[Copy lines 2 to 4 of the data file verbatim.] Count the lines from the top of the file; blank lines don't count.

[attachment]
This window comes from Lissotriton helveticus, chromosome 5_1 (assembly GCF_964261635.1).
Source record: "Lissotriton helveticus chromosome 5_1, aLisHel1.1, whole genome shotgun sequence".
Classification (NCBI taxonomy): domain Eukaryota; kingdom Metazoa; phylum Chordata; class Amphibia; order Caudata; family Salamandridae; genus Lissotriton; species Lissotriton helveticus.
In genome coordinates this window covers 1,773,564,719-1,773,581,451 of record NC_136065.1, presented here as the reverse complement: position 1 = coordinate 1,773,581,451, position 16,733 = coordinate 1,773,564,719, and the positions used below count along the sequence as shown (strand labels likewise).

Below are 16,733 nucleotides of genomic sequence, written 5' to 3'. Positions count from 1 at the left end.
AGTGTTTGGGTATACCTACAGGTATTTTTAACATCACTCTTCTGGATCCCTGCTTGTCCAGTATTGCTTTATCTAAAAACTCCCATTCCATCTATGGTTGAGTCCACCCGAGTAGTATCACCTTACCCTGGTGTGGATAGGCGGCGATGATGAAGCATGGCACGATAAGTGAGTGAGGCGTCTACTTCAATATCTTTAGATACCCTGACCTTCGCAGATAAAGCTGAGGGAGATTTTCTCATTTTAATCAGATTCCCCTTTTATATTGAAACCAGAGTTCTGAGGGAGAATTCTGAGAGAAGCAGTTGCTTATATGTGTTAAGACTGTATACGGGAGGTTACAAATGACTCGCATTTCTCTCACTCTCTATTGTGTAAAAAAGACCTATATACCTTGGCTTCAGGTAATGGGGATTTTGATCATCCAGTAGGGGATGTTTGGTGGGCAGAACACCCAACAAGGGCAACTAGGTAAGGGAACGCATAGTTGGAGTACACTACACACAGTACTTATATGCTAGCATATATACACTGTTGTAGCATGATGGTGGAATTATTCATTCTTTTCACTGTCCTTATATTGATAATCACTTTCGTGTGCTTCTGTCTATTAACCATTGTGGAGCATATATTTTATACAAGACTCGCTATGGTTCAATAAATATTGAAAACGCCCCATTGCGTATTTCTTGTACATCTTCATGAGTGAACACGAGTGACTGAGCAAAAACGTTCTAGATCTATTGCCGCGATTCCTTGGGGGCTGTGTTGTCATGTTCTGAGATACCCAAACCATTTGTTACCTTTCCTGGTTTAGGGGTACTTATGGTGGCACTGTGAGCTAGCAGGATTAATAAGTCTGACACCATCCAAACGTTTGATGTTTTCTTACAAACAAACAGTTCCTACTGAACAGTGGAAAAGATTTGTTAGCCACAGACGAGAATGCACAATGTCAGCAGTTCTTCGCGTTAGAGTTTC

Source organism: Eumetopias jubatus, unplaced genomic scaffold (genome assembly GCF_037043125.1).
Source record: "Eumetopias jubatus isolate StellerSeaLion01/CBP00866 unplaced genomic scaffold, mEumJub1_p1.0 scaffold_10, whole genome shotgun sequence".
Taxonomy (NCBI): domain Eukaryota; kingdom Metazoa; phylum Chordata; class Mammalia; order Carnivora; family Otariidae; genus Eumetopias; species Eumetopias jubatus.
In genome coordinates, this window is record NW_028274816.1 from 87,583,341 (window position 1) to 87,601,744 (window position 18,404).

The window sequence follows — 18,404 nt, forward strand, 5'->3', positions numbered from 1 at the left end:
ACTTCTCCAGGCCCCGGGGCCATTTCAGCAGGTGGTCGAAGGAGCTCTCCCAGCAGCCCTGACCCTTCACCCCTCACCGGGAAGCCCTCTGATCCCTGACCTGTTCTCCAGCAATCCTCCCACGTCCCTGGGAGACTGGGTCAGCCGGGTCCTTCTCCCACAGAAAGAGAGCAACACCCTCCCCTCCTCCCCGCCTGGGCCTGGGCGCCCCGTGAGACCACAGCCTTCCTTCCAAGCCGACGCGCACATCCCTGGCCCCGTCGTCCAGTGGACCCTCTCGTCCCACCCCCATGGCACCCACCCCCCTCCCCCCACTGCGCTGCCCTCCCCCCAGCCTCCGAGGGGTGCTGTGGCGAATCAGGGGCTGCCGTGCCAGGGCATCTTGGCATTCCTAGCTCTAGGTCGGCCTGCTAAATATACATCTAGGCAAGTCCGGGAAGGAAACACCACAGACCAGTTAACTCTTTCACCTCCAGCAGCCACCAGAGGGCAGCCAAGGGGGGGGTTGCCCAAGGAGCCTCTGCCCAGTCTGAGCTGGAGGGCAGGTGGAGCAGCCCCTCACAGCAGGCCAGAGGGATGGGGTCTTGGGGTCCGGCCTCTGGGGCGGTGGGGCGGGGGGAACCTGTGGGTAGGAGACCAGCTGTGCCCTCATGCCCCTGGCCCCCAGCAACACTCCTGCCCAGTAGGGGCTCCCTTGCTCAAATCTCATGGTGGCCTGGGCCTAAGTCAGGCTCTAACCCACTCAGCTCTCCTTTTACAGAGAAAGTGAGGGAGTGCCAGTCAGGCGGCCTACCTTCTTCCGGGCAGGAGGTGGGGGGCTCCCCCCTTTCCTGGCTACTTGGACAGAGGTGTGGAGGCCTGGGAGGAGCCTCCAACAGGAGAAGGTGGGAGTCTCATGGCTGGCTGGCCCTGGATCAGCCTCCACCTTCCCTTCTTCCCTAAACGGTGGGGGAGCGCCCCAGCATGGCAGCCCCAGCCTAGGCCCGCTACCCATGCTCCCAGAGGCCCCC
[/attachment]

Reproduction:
Source record: "Lissotriton helveticus chromosome 5_1, aLisHel1.1, whole genome shotgun sequence".
Classification (NCBI taxonomy): domain Eukaryota; kingdom Metazoa; phylum Chordata; class Amphibia; order Caudata; family Salamandridae; genus Lissotriton; species Lissotriton helveticus.
In genome coordinates this window covers 1,773,564,719-1,773,581,451 of record NC_136065.1, presented here as the reverse complement: position 1 = coordinate 1,773,581,451, position 16,733 = coordinate 1,773,564,719, and the positions used below count along the sequence as shown (strand labels likewise).